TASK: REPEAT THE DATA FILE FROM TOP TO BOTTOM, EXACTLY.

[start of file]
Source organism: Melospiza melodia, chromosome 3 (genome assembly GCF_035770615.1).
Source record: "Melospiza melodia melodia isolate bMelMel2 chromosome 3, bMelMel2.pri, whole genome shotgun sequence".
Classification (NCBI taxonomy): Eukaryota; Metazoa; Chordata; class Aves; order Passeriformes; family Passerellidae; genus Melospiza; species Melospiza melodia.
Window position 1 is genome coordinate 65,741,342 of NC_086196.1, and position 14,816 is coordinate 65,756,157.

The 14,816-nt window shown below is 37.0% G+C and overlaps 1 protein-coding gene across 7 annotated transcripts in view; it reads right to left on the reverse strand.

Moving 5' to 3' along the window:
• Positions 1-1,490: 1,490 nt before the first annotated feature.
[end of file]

Source organism: Melospiza melodia, chromosome 3 (genome assembly GCF_035770615.1).
Source record: "Melospiza melodia melodia isolate bMelMel2 chromosome 3, bMelMel2.pri, whole genome shotgun sequence".
Classification (NCBI taxonomy): Eukaryota; Metazoa; Chordata; class Aves; order Passeriformes; family Passerellidae; genus Melospiza; species Melospiza melodia.
Window position 1 is genome coordinate 65,741,342 of NC_086196.1, and position 14,816 is coordinate 65,756,157.

The 14,816-nt window shown below is 37.0% G+C and overlaps 1 protein-coding gene across 7 annotated transcripts in view; it reads right to left on the reverse strand.

Moving 5' to 3' along the window:
• Positions 1-1,490: 1,490 nt before the first annotated feature.